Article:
I’m not saying labels don’t help some, but labels have created a level of fear in some people that they would be better off without.
4. Fear of Disappointing Yourself
We set the best of intentions to eat healthy and then often get away from our intentions, which can feel disappointing. We can feel we fail ourselves and that we are weak.
We all feel this from time to time: food temptations are everywhere and food in packages are designed to make you eat more than you should.
Our best of intentions can be foiled by the seemingly never-ending new ways to eat junk! Here are some ways to stay on your trajectory of health.
- If you go to the store on a full stomach, the junk food aisle will be less likely to call your name.
- Empower yourself as best as possible by having healthy foods around always, but by also knowing that we all occasionally stray.
- Perhaps even plan a moment for indulging when it counts. This makes it seem less like a failure and more like a planned treat.
- We also need some good old-fashioned acceptance of our own limitations and when we need to eat for the joy of it.
5. Fear of Isolation
If we get healthy, we may draw attention to ourselves, and we may stand out as doing something different than others. This can feel isolating.
Declining the cake in the break room? What fun are YOU?
Let’s use the break room cake as an example of how to avoid feeling isolated on a new and healthy eating plan.
- Pre-plan: have a hot tea or bubbly lime water in your hand
- Politely decline the cake because you just had a snack.
- No need to dive into your meal plan history, simply and politely say “no thanks”
- Learn to feel comfortable with the word no. People are ok with it!
- Cake in the break room isn’t bad per se if it is important to you to indulge at that moment.
- It is only bad that you eat it just because it’s there or if you feel pressured to eat it.
6. Fear of losing a comfort and feeling deprived
Eating for comfort is a common emotional blanket for some. This is because it works.
Food helps to increase brain chemicals that make us feel warm and fuzzy inside.
Some experts recommend distraction, which can be helpful, I recommend also finding comfort in good conversation
I recommend using plants essential oils and teas well-known to calm down our heightened nerves.
- lemon balm
- many more
Find healthier comfort foods as well, such as
- hearty soups
Perhaps try a coconut and all-fruit sorbet or chocolate pudding made with whole ingredients.
Chocolate Pudding Recipe
- 2 ripe avocados
- 1/2 cup chocolate chips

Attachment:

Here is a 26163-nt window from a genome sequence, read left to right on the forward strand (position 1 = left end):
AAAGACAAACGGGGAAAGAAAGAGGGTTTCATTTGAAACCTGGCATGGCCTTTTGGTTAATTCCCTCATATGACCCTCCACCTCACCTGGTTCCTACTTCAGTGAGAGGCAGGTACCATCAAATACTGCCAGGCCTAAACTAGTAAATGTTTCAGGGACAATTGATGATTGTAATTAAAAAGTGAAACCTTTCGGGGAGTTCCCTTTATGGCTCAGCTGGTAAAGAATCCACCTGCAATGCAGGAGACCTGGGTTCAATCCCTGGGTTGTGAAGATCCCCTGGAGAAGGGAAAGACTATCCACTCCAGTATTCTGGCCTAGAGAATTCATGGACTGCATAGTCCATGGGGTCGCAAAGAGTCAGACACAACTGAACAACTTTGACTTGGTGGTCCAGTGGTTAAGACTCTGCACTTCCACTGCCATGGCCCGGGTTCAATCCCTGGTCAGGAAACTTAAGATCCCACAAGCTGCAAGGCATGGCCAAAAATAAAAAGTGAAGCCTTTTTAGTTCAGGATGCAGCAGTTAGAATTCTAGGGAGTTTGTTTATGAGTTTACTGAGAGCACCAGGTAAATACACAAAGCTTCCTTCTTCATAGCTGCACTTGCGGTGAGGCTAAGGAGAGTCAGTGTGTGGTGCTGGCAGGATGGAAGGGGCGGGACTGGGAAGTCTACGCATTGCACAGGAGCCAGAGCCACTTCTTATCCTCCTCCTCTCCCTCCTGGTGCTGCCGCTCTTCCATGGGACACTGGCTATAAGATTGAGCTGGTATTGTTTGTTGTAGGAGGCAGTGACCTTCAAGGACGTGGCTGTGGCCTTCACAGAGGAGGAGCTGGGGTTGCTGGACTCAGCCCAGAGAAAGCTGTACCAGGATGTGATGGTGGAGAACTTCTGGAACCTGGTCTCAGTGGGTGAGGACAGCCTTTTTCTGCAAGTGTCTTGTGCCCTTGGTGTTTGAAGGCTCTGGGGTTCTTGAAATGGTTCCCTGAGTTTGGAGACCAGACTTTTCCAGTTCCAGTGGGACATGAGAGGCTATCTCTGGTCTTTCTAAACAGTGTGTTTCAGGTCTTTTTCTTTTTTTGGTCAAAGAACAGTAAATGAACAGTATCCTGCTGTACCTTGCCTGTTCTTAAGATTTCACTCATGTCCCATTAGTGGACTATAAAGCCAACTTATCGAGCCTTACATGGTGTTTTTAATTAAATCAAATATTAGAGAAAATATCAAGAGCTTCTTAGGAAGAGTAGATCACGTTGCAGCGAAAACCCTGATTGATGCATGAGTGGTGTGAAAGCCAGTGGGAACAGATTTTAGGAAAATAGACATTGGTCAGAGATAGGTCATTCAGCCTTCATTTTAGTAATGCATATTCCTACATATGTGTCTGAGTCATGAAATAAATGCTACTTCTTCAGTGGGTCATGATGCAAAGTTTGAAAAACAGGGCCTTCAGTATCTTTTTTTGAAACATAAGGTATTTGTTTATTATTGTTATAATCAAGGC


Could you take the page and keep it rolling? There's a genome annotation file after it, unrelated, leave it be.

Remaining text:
- 1/4 cup to 1/2 cup milk of choice
- 1 tsp pure vanilla extract
- 1/8 tsp salt
- 2-6 tbsp sweetener of maple syrup
Melt chocolate chips on very low heat. Combine all ingredients in the blender until smooth.
7. Fear of Trying New Foods
Fear of trying new foods is called food neophopia. We all have an element of this and it can be healthy. Why? This is hard-wired for a reason if you think about survival. It might not be wise to try that shiny, unknown berry in the forest. That’s a healthy fear.
Yet fear of new can hold you back from exploring all life has to offer.
- Trying a new food is often easiest if doing it in a warm and inviting setting, perhaps even on vacation.
- Be in a relaxed environment.
- And be patient with yourself. It can take 7 or more times of trying a new food to learn to love it or maybe even just tolerate it.
8. Fear of Hunger or Dissatisfaction
You may worry that a new health plan may not satisfy or fill you up. You may have experience with this so it may feel true! How do you overcome this?
Using some tried and true strategies for filling your stomach can be really important, especially at first.
Make sure to have
A high-quality protein food each time you eat can help you feel satisfied with meals. Also to make the meal have some good quality fats as well as fiber from fruits and vegetables.
This combination helps prevent hunger later on and feel much more satisfied with a meal.
Know where your limitations are. For me, vegetarian proteins are great but aren’t always quite enough to feel satisfied.
Some people very successfully feel full on vegetarian proteins; we are all different.
Some good choices to satisfy:
- Tuna (light) or chicken, spiced up
- High-quality cheese (not American)
- Grass-fed meats
- Nuts and seeds
- Sprouted vegetables and low allergen grains
- Chia seeds in whole-milk, plain yogurt can be satisfying
9. Fear of Discomfort
You embark on a new plan, but are worried that your belly will be unhappy! You may not want that new fibrous seed like flax because you worry you will not tolerate it.
Keep in mind, it can take several days for your digestive tract to adapt to a new meal plan.
Starting out a new meal plan can be challenging for your digestion!
Start slowly with new foods and also consider adding digestive aids such as plant enzymes, probiotic-rich foods, and even some apple cider vinegar.
A good digestive essential oil blend is DigestZen.
10. Fear of Success
As strange as it may seem, we can fear meeting goals.
If we have more energy, get healthier and our minds are sharper because of it, our whole lives can have a ripple effect.
You may draw more attention to yourself as you become more vibrant.
This can change our relationships and other’s expectations of us.
Be realistic about what you can reasonably change in your life.
Diet empowerment can change your outlook on life and how others see you; just be ready for it!
Food can be so many things to people. It is our nourishing, satisfying, and energizing life force. It also can be medicine and our road to healing.
By coming to terms with our fears and embracing change, we can change our trajectory on l